Conference in PantitlánPhoto: D.R. 2006 Erwin Slim
Narco News has excellent and up-to-date reports on the struggles in Mexico City, Oaxaca and throughout Latin America. APPO and others are calling for allies and supporters to defend the people's encampments. See Communiqué: Encampment for Dignity and Against Repression in Oaxaca; Donate Seventy-Two Hours for Peace - By Civil Society Organizations of Oaxaca
Reporter Simon Fitzgerald also links Oaxaca to the 1968 Mexico City Massacre - In the Other Mexico City, the Ghosts of Tlatelolco 1968 March in Defense of Oaxaca and Atenco in 2006 - After 38 Years, Government Repression and Media Simulation Still Fail to Silence the Voices from Below - [I see clear historical parallels also with the US-military backed Kwangju Massacre of May 1980 which followed a peaceful people's uprising in Korea as well. See Korea reporter Tim Shorrock's excellent analysis of the people's movement in Korea below.]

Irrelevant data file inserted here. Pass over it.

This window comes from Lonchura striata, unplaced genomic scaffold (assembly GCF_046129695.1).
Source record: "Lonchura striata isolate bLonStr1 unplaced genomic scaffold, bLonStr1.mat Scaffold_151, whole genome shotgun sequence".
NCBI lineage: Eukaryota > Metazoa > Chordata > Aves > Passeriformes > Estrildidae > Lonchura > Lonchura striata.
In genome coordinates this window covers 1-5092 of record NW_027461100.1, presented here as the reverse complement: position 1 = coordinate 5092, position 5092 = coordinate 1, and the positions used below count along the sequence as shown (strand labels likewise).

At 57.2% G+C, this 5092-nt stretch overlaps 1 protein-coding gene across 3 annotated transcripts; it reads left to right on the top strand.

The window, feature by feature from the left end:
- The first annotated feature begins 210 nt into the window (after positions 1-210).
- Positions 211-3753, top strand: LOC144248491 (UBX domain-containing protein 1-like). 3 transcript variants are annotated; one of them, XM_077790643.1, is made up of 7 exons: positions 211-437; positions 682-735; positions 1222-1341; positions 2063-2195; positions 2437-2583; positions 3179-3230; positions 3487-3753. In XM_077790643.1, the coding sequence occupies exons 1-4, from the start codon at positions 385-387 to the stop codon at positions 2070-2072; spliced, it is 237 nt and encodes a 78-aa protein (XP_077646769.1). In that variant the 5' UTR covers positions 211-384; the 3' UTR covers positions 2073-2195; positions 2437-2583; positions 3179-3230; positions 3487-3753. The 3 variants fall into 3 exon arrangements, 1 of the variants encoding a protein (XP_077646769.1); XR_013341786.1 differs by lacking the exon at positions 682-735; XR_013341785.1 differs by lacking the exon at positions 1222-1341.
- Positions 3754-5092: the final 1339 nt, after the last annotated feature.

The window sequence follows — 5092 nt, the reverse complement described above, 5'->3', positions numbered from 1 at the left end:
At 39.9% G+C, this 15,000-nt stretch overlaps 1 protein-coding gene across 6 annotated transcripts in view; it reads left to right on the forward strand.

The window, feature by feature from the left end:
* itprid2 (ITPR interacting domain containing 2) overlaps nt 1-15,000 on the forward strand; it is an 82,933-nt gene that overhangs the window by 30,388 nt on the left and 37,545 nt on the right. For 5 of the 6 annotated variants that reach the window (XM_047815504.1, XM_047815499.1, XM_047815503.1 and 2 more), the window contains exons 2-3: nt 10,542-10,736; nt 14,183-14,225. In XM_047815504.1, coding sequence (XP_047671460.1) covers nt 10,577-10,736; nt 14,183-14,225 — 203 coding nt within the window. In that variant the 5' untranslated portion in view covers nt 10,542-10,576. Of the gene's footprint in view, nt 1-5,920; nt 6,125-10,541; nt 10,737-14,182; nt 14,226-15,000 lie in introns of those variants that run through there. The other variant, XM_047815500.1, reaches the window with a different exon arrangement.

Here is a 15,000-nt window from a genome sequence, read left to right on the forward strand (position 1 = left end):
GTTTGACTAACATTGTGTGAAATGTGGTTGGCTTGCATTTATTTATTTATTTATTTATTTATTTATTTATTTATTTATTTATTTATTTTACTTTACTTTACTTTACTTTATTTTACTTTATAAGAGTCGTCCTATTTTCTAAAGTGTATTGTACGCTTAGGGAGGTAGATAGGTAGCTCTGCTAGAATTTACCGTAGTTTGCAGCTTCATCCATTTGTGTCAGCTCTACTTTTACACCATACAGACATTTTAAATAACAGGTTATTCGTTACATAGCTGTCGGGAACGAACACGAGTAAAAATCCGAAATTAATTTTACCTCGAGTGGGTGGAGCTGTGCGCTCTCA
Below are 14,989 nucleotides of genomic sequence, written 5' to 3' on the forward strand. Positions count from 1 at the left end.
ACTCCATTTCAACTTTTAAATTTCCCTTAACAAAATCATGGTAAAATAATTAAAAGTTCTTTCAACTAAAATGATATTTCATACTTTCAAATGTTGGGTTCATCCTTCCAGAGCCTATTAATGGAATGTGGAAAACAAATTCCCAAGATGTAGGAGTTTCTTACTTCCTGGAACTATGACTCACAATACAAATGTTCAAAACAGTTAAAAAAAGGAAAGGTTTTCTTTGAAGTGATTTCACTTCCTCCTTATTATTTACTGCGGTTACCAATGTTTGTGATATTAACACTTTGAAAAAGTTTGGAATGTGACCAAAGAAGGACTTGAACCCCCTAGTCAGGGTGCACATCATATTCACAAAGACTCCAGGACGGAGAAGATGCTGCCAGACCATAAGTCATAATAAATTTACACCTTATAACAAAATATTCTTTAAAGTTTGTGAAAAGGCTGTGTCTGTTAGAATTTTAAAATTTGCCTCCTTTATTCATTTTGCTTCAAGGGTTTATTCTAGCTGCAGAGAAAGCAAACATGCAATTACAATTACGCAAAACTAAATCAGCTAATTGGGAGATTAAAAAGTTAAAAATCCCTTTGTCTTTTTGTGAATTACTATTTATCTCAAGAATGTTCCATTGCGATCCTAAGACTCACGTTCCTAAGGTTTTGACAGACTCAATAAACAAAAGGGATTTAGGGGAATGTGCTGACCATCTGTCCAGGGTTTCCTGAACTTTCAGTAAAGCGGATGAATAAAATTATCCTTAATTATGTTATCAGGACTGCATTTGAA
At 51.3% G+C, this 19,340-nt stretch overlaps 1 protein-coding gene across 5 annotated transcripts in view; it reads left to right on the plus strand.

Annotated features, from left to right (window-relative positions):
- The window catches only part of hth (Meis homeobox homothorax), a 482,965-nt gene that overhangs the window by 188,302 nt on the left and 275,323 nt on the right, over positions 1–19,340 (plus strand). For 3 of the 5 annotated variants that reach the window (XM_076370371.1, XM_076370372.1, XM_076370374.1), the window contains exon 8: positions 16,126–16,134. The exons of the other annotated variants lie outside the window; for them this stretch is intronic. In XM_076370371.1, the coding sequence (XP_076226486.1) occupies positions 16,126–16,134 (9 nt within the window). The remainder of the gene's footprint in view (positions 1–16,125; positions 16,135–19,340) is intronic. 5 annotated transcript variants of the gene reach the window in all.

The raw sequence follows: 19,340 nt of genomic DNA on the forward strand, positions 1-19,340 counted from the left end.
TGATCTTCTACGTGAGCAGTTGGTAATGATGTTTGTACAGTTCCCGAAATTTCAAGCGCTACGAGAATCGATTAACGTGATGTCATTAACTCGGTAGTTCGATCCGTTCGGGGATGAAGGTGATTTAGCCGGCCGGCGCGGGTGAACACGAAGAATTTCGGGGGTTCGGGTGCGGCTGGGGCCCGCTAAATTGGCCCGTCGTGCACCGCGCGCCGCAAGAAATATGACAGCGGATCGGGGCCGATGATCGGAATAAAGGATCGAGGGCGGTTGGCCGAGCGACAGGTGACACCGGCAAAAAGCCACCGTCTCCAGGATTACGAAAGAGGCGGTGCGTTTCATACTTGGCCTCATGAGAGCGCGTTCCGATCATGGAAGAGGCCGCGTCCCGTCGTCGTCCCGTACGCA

On Oaxaca - From October 4, 2006 Narco News:
For more on Korea's May 1980 Kwangju People's Uprising and the Subsequent Massacre by the US-Backed Dictator Chun Doo Hwan's military forces see analysis and reviews by Tim Shorrock and others at
On Monday, as is tradition every October 2nd, citizens and students from all of central Mexico’s colleges and high schools commemorated the 1968 massacre of
student protestors and bystanders by government forces. This year’s march, from the Aztec ruins, Spaniard colonial cathedral and modern skyscrapers of the Plaza of three Cultures in Tlatelolco to the Zocalo at the center of Mexico City, repeatedly connected the repression of 38 years ago and the situation today.
While the majority of the crowd consisted of young student activists, the march was headed by survivors of the student movements of the sixties and seventies, as well as those whose family members were murdered or disappeared in what is known as “the Dirty War” of that period.